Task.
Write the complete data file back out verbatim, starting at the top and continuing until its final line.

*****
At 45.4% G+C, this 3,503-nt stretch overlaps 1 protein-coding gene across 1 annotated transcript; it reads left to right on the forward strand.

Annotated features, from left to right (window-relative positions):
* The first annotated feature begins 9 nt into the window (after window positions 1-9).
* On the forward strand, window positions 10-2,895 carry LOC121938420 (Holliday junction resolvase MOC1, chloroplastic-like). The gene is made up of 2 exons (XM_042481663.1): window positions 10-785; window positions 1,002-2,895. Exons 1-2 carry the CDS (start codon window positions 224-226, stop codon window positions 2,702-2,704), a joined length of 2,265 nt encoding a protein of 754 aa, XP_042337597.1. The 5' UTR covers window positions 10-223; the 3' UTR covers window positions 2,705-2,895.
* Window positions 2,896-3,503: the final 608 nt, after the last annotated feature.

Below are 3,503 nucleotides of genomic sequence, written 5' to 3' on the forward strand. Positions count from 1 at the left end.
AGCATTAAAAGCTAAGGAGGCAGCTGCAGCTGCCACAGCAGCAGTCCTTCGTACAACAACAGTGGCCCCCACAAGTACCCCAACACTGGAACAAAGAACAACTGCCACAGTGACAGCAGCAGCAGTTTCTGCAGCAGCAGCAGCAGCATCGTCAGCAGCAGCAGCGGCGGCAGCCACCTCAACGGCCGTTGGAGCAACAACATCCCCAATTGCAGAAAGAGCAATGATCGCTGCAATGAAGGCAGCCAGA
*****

At 45.4% G+C, this 3,503-nt stretch overlaps 1 protein-coding gene across 1 annotated transcript; it reads left to right on the forward strand.

Annotated features, from left to right (window-relative positions):
* The first annotated feature begins 9 nt into the window (after window positions 1-9).
* On the forward strand, window positions 10-2,895 carry LOC121938420 (Holliday junction resolvase MOC1, chloroplastic-like). The gene is made up of 2 exons (XM_042481663.1): window positions 10-785; window positions 1,002-2,895. Exons 1-2 carry the CDS (start codon window positions 224-226, stop codon window positions 2,702-2,704), a joined length of 2,265 nt encoding a protein of 754 aa, XP_042337597.1. The 5' UTR covers window positions 10-223; the 3' UTR covers window positions 2,705-2,895.
* Window positions 2,896-3,503: the final 608 nt, after the last annotated feature.

Below are 3,503 nucleotides of genomic sequence, written 5' to 3' on the forward strand. Positions count from 1 at the left end.
AGCATTAAAAGCTAAGGAGGCAGCTGCAGCTGCCACAGCAGCAGTCCTTCGTACAACAACAGTGGCCCCCACAAGTACCCCAACACTGGAACAAAGAACAACTGCCACAGTGACAGCAGCAGCAGTTTCTGCAGCAGCAGCAGCAGCATCGTCAGCAGCAGCAGCGGCGGCAGCCACCTCAACGGCCGTTGGAGCAACAACATCCCCAATTGCAGAAAGAGCAATGATCGCTGCAATGAAGGCAGCCAGA